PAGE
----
Jacob Yikes: Street artist's solo exhibition reveals different shades
Over the past four years, Christchurch street artist Jacob Yikes has maintained a robust visible presence in the central city.
A participant in the street art festivals Rise (2014) and Spectrum (2016), in addition to his work on the wall of Aliceinvideoland on Tuam and Manchester streets and buildings in Sydenham on the corner of Colombo and Battersea streets, Yikes has recently brought new life and colour to the former Rydges Hotel car park building overlooking Cathedral Square.
These are only a few of the public murals by an artist who is completely fearless confronting the challenges of the walls of any five-story building as a blank and open canvas. He intuitively understand the necessary demands of seizing the attention of unsuspecting pedestrians and motorists, working with flat and imposing colour combinations and bold black outlines in figurative images of eye-catching surrealistic interiors and landscapes.
Yet, as his first solo exhibition in two years currently reveals, his art can be as meticulous and subtle in its detail and use of materials as it is loud and manic in its messages. Am I Confused? is an exhibition of works on paper of complex images tempered by the sincerity of their humour that seeks to make sense of the chaos that is life in the 21st century; the excess of information, virtual and actual realities, and, for the artist, the ongoing presence of trigger memories of living in numerous homes as a child and his current life as a parent.
It is also a beautiful series of works in mixed media and Yikes admits that this can be a dilemma for his work, but both aspects of it "feel like this is where I am heading". "It is a love/hate relationship with the public works, but I put a lot into them and they do feed off one another, so both are necessary. I couldn't see myself doing only one of them. I am at the point where my public work will help my studio work.'
Recently described by street-art academic and curator Reuben Woods as a "leading figure of Aotearoa's urban art scene", Yikes readily acknowledges that his increasing profile nationally has been due to the impact and influence of Christchurch's street art festivals.
"They were hugely important to my work and career. A lot of what I have done in public spaces has been off my own back. I can produce very large works – not to advertise myself – but these works do get my name out there.
"Rise provided me with an important opportunity as a local artist to be associated with international street artists like ROA and also to develop the complementary project, From the Ground up. Holly Ross, Leeya Warrander and I invited 10 artists from the North Island to come to Christchurch and paint several large-scale walls throughout the city.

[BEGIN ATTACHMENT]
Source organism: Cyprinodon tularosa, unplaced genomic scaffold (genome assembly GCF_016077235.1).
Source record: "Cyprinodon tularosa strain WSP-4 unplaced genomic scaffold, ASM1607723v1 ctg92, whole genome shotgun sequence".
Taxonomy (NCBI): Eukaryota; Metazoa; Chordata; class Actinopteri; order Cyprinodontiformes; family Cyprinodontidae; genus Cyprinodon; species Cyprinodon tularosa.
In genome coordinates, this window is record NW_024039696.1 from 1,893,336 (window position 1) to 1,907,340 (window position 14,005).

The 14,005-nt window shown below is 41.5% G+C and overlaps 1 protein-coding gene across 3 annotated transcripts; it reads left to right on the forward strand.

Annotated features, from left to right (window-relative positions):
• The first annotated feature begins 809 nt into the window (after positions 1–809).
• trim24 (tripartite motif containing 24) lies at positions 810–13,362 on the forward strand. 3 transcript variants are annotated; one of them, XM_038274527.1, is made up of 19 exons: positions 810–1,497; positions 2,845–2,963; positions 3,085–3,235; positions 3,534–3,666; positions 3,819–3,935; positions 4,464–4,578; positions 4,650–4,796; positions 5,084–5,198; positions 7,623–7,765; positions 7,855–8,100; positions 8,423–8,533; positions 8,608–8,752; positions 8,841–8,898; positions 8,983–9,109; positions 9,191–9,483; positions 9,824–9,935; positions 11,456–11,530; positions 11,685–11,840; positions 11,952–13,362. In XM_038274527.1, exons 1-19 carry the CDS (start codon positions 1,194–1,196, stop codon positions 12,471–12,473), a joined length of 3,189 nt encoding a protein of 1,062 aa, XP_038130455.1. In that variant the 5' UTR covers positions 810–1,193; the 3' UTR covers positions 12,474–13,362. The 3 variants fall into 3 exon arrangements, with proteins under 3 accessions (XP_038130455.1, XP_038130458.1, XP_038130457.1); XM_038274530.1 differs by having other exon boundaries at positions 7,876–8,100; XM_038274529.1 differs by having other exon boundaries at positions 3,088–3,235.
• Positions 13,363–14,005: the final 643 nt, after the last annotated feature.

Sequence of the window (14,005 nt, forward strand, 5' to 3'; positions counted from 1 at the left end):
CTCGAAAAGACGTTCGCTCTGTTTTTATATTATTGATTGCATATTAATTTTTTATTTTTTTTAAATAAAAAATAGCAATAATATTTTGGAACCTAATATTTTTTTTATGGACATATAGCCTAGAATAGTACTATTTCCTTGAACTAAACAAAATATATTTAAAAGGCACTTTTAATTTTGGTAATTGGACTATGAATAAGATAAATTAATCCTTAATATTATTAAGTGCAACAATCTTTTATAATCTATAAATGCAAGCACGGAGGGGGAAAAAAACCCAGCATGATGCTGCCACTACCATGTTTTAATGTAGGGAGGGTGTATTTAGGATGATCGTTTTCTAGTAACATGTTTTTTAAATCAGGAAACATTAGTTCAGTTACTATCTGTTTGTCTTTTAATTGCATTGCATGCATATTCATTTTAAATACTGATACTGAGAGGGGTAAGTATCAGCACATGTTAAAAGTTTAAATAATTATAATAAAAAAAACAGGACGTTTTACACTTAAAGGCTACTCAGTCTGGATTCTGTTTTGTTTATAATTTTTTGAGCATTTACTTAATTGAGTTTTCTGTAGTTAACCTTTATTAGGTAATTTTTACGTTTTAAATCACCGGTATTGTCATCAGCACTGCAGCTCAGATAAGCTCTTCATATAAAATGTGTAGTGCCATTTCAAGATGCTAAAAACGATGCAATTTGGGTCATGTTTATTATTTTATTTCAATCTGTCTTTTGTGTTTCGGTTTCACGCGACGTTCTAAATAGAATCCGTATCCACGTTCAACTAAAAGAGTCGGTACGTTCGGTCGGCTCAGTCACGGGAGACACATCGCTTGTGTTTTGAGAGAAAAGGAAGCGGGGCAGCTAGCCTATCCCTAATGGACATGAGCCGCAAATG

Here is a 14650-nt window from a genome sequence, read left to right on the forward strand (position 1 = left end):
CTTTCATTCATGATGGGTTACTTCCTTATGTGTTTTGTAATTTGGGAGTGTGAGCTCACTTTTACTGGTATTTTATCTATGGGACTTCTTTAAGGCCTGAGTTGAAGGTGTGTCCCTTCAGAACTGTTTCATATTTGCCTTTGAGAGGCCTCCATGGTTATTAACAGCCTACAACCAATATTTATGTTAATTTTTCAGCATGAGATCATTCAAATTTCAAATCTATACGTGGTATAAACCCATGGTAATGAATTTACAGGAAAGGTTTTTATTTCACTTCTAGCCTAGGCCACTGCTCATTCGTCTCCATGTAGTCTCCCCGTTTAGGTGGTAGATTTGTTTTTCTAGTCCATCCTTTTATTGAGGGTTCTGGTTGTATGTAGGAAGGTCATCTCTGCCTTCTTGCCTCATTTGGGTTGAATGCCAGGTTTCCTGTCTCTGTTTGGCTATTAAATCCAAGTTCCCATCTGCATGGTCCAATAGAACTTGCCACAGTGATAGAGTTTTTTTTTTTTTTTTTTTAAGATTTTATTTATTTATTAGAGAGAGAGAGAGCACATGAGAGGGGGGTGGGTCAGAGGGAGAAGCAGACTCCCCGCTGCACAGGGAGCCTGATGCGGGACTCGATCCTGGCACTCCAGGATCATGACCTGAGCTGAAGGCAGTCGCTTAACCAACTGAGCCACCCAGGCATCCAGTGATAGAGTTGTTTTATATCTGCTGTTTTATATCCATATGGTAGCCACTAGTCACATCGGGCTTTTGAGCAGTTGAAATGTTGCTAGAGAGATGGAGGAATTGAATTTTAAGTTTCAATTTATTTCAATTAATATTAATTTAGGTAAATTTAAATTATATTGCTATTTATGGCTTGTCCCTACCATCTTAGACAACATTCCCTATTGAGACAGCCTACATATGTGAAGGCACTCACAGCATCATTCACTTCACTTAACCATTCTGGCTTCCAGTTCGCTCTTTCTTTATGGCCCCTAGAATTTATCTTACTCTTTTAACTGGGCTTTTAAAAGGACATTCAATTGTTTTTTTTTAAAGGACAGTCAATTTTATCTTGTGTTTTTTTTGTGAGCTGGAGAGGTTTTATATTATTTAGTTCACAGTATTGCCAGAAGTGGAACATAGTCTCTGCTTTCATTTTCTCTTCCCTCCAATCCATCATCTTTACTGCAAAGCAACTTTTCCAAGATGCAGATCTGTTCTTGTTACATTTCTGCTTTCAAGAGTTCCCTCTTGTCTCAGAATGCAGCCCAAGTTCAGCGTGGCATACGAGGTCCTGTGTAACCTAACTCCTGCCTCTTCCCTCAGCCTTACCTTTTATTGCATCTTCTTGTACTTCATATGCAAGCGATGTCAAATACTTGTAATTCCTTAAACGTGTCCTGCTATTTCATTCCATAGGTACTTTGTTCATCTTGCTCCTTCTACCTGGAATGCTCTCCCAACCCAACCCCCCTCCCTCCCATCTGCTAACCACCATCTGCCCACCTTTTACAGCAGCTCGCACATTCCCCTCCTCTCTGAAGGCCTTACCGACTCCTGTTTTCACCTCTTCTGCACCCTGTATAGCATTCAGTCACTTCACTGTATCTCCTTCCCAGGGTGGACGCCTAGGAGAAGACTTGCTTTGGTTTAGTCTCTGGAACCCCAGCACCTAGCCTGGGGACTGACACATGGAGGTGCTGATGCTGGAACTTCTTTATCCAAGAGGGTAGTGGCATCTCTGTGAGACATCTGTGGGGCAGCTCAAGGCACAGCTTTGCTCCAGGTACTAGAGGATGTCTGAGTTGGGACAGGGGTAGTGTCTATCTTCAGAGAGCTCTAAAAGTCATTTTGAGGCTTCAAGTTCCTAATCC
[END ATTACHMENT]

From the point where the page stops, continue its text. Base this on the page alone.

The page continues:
"It was a small scale version of Rise, but with a lot of local businesses supporting it. We painted a whole lot of works around the city, consulting with George Shaw, who integrated the two bodies of work of local and international artists. It made sense to do it. Rise was already doing it on a larger scale and they both worked really well together. From that point, I was also able to produce a large enough work for a public space. I did the one on Aliceinvideoland, as well as the Spectrum show."
Yikes' gallery works and his street murals have increasingly begun to share mutual imagery. Vast and empty landscapes infested with houses rising up from the earth with entrances and exits, taking on human personas with eyes and wide-open mouths and assaulted on all sides by the chaos of the circumstances they find themselves in. The surreal and frenzied images of Am I Confused? seem conscious of the weirdness of their circumstances, a kind of medieval madness that looks back to the paintings of Hieronymus Bosch, but also to more contemporary influences, like the underground comics of American artist Robert Crumb.
The works on paper in Am I Confused? began two years ago and complement the imagery in Yikes' recent public mural for the 2017 street art festival in Tauranga – Paradox Inside . He literally took the Nursery Rhyme of The Old Woman who Lived in a Shoe, as his subject as a way to make the work accessible to audience and to encourage their deeper curiosity about what might be going on metaphorically with the house rising from the ground and its puzzled inhabitants.
"It is a response to childhood memories that haven't gone away. I had a colourful childhood and you can get glimpse of that from the street work in Tauranga and also from my current exhibition. As a family, we travelled a lot. As a child, I stayed in a lot of different houses. For many of them, I have these very vivid memories of not of doing things in them, but of different parts of these random houses."
Yikes also says that although the subjects are directly personal, they are also universal in their concerns. "The basic thing that every human needs is shelter.
"Concoction dates back to my teenage years and a life of excess and getting past that. The subject matter was referring to a dream that I was having. It is chaotic and you can see that in the work. I didn't want to give away the idea that it was influenced by narcotics. Instead, I wanted to give this feeling that I was getting over that. I like to include doorways or little holes in my work. They are shut, but then I also want them to be open as well. The staircase tells you this is where I am going to.
"In Light House, that is a light going on in my head, but it isn't actually helping me to produce the works I want to produce. Concoction and Light House are works that address one another, but I am also making fun of myself as well. There is humour in the works in Am I Confused? I am trying to provoke different possible reactions to circumstances in all these paintings."
Jacob Yikes, Am I Confused? Art Box Gallery, Madras Street, until June 22.